Subpart 703, 704, and 705 air operators and Subpart 604 private operators.
|File Classification No. :||Z 5000-35|
|RDIMS No. :||13865666|
|Document No. :||CASA 2018-04|
|Issue No. :||01|
The purpose of this Civil Aviation Safety Alert (CASA) is to:
- advise operators to ensure passengers are informed to leave carry-on baggage on board the aircraft during an emergency evacuation;
- request that Canadian private operators operating under Subpart 604 of the Canadian Aviation Regulations (CARs) and air operators operating under Subpart 705 of the CARs use their existing safety management system (SMS) to address and mitigate hazards and risks associated with passengers retrieving their carry-on baggage during evacuations;
- raise the concern to Canadian air operators operating under Subparts 703 and 704 of the CARs who are not yet required to have a SMS and to encourage them to address the hazards and risks associated with passengers retrieving their carry-on baggage during evacuations as these are not limited to Subpart 705 air operators; and
- advise Canadian air operators operating under Subparts 703, 704 and 705 of the CARs that beginning approximately nine months after the publication of this CASA, Transport Canada Civil Aviation (TCCA) plans to direct specific surveillance activities to evaluate the effectiveness of air operators’ response to this document and will begin looking for evidence of effective mitigations of this hazard.
Although the CARs identify the required content of passenger safety briefings and safety features cards, there is no specific regulatory requirement to warn passengers about the dangers of attempting to take their carry-on baggage with them should an emergency evacuation be required.
As noted in ICAO Doc 10086 — Manual on Information and Instructions for Passenger Safety, passengers are unaware of the risks associated with taking their baggage during an evacuation, particularly when the danger to life is not immediately evident to them. The consequences could include impeding an orderly and timely evacuation, damaging a slide, and increasing the risk of injury. Many evacuations have shown that passengers have a tendency to attempt to retrieve their belongings in an evacuation — despite crew members repeatedly instructing them to abandon carry-on baggage. Such situations may lead to passenger management and crowd control issues in an evacuation, as passengers insist on taking their belongings with them.
The Transportation Safety Board of Canada (TSB) has also identified that, although crew members shout to passengers to leave their carry-on baggage behind during an emergency evacuation, this information is provided at a time when passengers are highly stressed and the noise level in the cabin is likely fairly high — not an optimal time for understanding or adhering to critical safety information.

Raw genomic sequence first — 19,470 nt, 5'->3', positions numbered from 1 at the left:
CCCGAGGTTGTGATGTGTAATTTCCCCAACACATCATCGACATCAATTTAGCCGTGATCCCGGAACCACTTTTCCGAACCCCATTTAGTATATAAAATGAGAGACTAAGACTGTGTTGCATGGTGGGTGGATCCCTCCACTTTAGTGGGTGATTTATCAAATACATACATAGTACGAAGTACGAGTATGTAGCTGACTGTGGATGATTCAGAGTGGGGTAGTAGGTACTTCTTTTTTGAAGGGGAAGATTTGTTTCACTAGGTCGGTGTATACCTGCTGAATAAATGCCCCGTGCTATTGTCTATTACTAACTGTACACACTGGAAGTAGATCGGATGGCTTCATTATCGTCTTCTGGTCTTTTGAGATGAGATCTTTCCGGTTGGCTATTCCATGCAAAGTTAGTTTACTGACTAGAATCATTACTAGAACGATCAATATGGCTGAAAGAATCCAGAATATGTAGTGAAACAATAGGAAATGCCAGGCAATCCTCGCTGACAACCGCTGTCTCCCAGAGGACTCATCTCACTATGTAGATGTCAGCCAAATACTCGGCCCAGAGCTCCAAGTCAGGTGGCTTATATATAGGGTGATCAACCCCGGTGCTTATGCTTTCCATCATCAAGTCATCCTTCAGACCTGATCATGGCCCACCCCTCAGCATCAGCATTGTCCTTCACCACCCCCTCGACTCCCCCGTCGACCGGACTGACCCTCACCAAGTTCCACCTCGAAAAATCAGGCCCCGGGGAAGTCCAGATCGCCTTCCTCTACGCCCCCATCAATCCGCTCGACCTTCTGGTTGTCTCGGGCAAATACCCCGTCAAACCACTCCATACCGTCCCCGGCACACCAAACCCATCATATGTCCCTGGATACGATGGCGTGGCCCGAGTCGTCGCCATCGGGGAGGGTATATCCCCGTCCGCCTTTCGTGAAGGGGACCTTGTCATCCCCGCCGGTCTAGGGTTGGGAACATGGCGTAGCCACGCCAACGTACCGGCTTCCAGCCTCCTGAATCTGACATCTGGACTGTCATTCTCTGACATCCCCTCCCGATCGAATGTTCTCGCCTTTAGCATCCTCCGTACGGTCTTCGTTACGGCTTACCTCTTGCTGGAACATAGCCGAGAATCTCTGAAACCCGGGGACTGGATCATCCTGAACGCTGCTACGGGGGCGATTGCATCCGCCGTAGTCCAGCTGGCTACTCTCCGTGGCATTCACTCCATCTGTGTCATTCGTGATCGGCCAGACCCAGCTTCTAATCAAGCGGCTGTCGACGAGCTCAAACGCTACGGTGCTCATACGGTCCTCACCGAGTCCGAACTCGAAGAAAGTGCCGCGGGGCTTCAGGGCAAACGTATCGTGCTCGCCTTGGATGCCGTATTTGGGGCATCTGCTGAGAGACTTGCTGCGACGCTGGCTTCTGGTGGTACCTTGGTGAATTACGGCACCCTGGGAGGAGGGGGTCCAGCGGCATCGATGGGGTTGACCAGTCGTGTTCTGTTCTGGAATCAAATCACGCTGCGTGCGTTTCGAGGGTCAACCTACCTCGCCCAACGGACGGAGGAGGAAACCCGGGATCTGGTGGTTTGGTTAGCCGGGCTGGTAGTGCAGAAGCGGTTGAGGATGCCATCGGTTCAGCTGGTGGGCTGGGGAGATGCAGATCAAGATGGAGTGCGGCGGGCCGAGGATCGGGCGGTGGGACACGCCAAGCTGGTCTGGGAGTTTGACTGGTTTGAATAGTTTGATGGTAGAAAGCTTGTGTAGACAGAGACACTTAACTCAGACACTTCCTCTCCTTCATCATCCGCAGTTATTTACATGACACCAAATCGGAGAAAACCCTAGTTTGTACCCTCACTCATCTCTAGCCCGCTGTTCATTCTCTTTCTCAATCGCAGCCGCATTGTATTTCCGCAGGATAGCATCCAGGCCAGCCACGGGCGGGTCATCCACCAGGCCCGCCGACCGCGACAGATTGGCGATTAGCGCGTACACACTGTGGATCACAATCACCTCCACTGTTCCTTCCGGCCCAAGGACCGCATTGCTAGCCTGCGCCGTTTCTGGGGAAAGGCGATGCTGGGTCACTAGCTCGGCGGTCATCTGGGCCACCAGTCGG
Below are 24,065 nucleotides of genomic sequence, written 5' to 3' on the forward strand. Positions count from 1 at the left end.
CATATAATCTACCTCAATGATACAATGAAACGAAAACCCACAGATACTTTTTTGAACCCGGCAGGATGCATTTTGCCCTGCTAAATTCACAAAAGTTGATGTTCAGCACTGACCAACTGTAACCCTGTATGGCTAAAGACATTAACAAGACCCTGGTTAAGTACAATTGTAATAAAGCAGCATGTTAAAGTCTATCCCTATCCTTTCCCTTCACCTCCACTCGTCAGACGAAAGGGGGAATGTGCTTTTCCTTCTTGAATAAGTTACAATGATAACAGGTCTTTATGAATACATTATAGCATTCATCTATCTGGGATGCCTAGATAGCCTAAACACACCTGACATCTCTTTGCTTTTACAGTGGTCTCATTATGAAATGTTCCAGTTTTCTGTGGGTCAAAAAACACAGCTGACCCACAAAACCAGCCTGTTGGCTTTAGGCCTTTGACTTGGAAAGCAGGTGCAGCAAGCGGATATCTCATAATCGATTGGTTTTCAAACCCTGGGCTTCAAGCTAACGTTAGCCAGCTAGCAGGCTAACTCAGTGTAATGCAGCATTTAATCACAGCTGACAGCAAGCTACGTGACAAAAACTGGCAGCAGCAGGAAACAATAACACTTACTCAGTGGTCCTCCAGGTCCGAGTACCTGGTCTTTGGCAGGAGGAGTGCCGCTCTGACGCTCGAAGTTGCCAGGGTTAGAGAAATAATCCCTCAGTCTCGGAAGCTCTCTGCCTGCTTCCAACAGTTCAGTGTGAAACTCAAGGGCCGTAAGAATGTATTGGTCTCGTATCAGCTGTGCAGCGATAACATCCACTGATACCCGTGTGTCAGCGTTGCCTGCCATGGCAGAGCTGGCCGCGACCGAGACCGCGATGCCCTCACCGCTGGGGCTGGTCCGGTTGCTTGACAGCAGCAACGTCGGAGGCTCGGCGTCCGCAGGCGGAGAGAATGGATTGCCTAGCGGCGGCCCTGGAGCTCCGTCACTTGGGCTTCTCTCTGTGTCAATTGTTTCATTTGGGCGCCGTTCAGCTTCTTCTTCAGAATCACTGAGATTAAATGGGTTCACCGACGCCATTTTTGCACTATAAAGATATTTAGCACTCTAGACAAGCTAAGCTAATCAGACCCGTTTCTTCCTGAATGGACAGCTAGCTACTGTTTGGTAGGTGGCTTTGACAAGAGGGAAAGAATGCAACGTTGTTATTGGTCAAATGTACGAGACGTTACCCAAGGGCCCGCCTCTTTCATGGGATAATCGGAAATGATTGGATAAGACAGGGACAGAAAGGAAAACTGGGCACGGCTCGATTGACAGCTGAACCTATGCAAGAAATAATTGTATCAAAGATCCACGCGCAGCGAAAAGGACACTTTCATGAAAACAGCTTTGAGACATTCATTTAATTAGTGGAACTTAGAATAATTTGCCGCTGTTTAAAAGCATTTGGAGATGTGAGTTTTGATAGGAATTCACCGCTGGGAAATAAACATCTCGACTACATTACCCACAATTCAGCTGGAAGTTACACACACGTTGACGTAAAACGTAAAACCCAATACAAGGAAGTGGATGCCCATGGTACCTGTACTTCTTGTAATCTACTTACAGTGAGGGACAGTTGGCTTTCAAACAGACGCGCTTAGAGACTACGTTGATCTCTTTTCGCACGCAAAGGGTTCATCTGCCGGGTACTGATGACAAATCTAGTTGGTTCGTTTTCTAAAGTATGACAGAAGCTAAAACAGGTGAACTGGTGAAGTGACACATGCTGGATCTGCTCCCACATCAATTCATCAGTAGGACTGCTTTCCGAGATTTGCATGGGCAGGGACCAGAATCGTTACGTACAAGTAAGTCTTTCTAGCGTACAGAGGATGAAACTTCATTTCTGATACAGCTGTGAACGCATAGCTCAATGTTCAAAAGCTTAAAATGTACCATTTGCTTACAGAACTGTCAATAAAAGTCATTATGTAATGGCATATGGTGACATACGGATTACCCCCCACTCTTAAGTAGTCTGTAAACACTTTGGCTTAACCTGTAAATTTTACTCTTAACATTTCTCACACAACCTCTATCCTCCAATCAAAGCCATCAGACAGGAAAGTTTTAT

The TSB also noted that any measure to assist in raising passengers’ awareness about the hazards of attempting to take carry-on baggage with them during an emergency evacuation would serve to mitigate the risks. Informing passengers during safety briefings of the prohibition of evacuating with carry-on items during an emergency would complement any existing measures designed to increase the efficiency and effectiveness of an emergency evacuation.
As a result, TCCA has previously recommended that an operator’s pre-take off, pre-landing and preparation for emergency landing passenger safety briefings include clear direction to leave all carry-on baggage behind during an evacuation.
However, evidence of passengers continuing to retrieve their carry-on baggage during recent emergency evacuations suggests that the action taken by operators in response to this recommendation to mitigate this potential safety hazard has not been effective.
Operators are strongly encouraged to voluntarily adopt the ICAO guidance on the safety-related information and instructions that should be provided to passengers in relation to managing carry-on baggage during an emergency evacuation, including:
- reinforcing and emphasizing the requirement to leave personal items behind by including it in the passenger announcements made in the following situations:
- pre-flight safety briefing;
- emergency briefing; and
- before landing on every flight;
- clear illustrations in the safety features card emphasizing that carry-on baggage must not be taken in an emergency situation;
- simple, clear crew commands to leave carry-on baggage behind during an evacuation; and
- training of crew members in human response during emergency situations and how to influence passengers to leave their carry-on baggage.
Operators should have a strategy in place to mitigate the risks involved with passengers removing carry-on baggage during an evacuation by using its safety management system to proactively identify, assess, and mitigate the risks to effective emergency evacuation as a result of an increase in the carry-on baggage brought into the passenger cabin.
For more information concerning this issue, contact a Transport Canada Centre; or contact Deborah Martin, Chief, Commercial Flight Standards in Ottawa, by telephone at 613-990-1055 or by e-mail at email@example.com.
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The Transport Canada Civil Aviation Safety Alert (CASA) is used to convey important safety information and contains recommended action items. The CASA strives to assist the aviation industry's efforts to provide a service with the highest possible degree of safety. The information contained herein is often critical and must be conveyed to the appropriate office in a timely manner. The CASA may be changed or amended should new information become available.